By Michelle Collins, Ph.D, CNM, FACNM, FAAN
Vanderbilt University School of Nursing
Call the Midwife is back for its eighth season and so are the faculty of the Vanderbilt University School of Nursing with a weekly guest blog. Watch the show Sundays at 7 p.m. through May 19, then read our blog each Monday morning for historical and contemporary context about the previous night’s episode. SPOILER ALERT: Some posts may contain spoilers.
In my post about Episode 8.3, I talked about watching Call the Midwife and thinking about how it seems impossible that things could have been the way they’re portrayed, even if history tells me otherwise. That rang true again in this week’s episode. A young engaged woman had what was then called “testicular feminization syndrome,” now referred to as complete androgen insensitivity syndrome.
Males have an XY chromosomal makeup and females an XX. With complete androgen insensitivity syndrome, XY fetuses (which are genetically “male”) do not respond to male hormones and are born looking female on the outside as a result. On the inside, though, they have a shortened vagina that is more like a pouch and that does not have a cervix (or uterus) at the end of it. These individuals have neither ovaries nor fallopian tubes. They do have testes, which remain undescended, usually in the abdomen. Unfortunately, many times this condition goes undetected until the individual does not begin to menstruate when menarche would be expected.
This brings me back to my opening comments about how things have changed. I was mortified by the way the young woman in this episode was examined by the specialist to whom Dr. Turner referred her. In teaching practices in the past, it was customary for the “sage” (teaching physician) to lead an entourage of medical students on rounds or in office visits particularly to “see” the most unusual of conditions. The teaching physician would then ask questions of the students, in front of the patient, interacting with them in a manner that totally excluded the patient. Patients were treated more as medical specimens than as people deserving empathy. I would like to say that this never happens now; unfortunately, the issue of vaginal examinations being performed on women in surgery and under anesthesia in the name of “education” still pops up in the news today.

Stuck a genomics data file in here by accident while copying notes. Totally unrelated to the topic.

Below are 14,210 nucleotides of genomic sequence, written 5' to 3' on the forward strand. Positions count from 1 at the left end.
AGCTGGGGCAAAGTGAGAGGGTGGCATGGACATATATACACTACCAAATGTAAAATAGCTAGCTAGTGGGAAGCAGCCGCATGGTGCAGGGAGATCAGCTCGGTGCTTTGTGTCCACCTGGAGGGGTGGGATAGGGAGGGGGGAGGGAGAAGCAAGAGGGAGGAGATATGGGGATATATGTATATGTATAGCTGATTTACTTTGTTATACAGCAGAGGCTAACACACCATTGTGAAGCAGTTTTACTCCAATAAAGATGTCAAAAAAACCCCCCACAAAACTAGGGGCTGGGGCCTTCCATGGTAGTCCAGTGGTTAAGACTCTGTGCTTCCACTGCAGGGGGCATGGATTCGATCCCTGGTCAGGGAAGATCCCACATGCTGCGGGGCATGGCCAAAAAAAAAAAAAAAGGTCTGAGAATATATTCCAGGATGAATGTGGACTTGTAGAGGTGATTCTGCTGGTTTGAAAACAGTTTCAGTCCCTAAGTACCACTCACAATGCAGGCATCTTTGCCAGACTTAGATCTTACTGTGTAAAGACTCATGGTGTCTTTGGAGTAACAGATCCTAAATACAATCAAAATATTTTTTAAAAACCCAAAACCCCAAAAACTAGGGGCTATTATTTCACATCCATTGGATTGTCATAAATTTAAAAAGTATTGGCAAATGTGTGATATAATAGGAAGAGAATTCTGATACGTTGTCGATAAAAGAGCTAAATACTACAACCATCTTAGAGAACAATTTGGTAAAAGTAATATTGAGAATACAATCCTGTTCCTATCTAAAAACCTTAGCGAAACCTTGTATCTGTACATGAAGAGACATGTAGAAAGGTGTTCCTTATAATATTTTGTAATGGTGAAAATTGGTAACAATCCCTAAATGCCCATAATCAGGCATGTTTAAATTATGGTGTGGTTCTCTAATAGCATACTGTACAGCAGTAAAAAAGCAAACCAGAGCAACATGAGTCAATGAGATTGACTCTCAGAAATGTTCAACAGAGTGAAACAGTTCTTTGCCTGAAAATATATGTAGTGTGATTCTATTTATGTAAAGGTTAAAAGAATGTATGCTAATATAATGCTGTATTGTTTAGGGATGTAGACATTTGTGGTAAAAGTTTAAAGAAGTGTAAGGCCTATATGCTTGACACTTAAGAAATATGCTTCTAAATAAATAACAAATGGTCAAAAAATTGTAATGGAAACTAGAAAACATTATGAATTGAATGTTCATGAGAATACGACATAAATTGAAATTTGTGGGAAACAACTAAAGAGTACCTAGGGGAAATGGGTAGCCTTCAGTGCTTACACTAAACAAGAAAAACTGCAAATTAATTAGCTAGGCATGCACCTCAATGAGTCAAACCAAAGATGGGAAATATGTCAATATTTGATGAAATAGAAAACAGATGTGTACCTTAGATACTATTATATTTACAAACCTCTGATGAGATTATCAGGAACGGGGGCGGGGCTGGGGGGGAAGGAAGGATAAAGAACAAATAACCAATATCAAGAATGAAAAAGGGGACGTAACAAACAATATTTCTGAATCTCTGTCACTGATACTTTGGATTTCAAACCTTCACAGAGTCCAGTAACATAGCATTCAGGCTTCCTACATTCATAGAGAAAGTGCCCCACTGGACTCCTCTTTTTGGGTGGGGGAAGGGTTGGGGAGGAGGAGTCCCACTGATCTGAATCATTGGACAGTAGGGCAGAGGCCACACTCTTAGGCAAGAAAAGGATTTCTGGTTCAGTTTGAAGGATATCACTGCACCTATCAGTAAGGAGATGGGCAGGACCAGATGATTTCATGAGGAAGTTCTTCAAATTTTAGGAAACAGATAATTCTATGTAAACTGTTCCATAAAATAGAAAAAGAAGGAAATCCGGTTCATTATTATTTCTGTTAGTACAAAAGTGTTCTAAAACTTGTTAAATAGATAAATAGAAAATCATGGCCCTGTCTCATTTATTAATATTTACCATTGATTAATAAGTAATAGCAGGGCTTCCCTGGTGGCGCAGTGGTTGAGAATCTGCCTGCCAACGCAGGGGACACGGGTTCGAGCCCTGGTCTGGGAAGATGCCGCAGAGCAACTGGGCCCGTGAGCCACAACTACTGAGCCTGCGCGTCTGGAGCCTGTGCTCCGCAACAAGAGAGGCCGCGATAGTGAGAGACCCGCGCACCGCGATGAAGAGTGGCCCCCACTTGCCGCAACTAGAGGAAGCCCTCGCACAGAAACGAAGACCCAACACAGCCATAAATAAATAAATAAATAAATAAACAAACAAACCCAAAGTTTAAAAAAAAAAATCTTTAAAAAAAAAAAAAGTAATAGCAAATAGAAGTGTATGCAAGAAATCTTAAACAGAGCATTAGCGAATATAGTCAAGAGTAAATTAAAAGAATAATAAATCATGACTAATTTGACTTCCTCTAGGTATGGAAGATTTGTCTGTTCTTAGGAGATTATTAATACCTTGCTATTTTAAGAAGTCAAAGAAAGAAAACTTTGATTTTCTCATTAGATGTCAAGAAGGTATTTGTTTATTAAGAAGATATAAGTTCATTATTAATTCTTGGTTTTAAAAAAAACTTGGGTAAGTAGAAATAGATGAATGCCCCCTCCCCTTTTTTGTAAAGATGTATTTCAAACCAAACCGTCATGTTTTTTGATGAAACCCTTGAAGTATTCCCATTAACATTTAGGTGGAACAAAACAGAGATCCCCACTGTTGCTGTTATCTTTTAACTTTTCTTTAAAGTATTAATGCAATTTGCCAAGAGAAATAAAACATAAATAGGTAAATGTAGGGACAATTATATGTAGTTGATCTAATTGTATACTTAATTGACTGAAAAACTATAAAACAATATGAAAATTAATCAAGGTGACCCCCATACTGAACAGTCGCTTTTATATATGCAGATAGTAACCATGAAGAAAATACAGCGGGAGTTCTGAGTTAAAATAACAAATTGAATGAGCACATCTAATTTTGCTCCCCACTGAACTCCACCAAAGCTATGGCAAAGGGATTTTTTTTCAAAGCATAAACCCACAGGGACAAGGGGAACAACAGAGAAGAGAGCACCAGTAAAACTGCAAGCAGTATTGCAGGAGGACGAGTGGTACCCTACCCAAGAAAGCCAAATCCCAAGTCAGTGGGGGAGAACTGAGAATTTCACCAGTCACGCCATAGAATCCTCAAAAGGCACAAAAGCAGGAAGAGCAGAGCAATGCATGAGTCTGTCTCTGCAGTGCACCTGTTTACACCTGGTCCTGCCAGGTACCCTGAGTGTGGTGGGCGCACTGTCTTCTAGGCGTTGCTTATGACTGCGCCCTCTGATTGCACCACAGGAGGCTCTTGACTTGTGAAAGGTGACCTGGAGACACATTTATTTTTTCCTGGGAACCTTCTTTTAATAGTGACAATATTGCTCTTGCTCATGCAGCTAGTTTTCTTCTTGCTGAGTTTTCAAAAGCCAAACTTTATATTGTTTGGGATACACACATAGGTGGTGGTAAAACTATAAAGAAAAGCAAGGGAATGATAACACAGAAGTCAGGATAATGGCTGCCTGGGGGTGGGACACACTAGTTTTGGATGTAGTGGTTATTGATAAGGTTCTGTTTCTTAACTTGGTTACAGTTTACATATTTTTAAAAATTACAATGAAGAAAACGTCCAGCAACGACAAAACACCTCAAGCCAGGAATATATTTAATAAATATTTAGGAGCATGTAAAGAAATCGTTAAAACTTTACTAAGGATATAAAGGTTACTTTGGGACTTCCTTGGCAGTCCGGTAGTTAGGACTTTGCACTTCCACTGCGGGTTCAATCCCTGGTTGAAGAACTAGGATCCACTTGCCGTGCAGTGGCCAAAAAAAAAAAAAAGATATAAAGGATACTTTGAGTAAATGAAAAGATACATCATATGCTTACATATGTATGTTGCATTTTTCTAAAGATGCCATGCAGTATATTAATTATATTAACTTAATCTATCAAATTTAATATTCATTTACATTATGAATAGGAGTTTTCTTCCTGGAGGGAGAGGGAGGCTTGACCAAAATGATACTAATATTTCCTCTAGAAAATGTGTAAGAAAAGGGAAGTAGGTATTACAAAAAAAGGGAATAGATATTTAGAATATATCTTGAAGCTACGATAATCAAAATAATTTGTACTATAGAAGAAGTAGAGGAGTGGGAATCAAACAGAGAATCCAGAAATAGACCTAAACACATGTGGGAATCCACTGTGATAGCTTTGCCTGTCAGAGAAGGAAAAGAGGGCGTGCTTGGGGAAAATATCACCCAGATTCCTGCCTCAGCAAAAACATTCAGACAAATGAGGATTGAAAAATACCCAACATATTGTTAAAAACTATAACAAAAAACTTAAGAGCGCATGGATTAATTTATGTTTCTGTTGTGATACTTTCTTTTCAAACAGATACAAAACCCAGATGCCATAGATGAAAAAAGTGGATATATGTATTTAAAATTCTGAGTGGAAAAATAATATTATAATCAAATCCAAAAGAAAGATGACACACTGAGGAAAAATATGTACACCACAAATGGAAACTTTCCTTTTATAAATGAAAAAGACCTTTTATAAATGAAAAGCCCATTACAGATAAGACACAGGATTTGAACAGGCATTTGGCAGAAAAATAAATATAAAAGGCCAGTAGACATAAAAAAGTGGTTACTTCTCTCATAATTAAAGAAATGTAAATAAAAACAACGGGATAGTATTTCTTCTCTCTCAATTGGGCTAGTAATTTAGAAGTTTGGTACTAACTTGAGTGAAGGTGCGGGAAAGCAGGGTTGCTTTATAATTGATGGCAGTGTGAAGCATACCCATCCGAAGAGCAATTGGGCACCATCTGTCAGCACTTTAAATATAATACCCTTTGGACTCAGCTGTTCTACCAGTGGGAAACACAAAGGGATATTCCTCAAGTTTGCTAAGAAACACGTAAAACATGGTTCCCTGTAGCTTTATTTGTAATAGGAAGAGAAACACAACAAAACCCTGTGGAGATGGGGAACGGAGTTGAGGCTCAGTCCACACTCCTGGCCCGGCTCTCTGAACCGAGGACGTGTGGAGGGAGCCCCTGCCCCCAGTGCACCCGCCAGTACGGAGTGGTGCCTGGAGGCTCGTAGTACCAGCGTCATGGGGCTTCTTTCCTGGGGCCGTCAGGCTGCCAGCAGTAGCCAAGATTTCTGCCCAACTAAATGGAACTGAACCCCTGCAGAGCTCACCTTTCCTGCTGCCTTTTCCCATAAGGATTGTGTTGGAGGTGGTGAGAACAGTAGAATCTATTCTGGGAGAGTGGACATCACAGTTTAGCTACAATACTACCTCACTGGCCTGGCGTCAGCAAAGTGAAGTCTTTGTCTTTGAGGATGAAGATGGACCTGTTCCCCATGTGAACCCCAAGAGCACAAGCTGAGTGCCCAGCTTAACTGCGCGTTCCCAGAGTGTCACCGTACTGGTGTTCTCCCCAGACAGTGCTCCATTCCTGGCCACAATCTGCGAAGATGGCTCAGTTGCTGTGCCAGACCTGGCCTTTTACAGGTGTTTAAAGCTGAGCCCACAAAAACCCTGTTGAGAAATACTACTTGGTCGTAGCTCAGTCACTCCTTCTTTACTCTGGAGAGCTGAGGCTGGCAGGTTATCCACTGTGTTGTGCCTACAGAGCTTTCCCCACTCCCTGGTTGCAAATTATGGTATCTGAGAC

Not until the late 1960s did the practice of unauthorized pelvic examinations come under fire. It was then some time before medical organizations began issuing formal statements condemning the practice. Today there are few states that classify these unauthorized procedures as a misdemeanor. (Why not every state?)
In teaching this most delicate of examinations to nurse-midwifery students, we spend as much time on the nuances of how to best perform this delicate exam as we do on the mechanics of the procedure. Those nuances include what the clinician says during the exam. To hear the specialist telling the young woman to “just relax” as he forcibly opened her legs produced in me a visceral response of anger and disgust. “Just relax” ‒ the same words spoken to women when they are being assaulted ‒ are NOT the words that should be used by a professional performing the most intimate of exams.
I wish I could say that women no longer endure exams like this, but I frequently see women in my own practice who have been traumatized by past gynecologic exams. If that woman is you, know that you do not have to tolerate this type of abuse ‒ I cannot even label it as “care.” There are so many options for empathetic gynecologic care; if you currently are not receiving such, I would even highly recommend that you call the midwife!
Michelle Collins Ph.D., CNM, FACNM, FAAN is a Professor of Nursing and Director of the Nurse-Midwifery Program, at Vanderbilt University School of Nursing.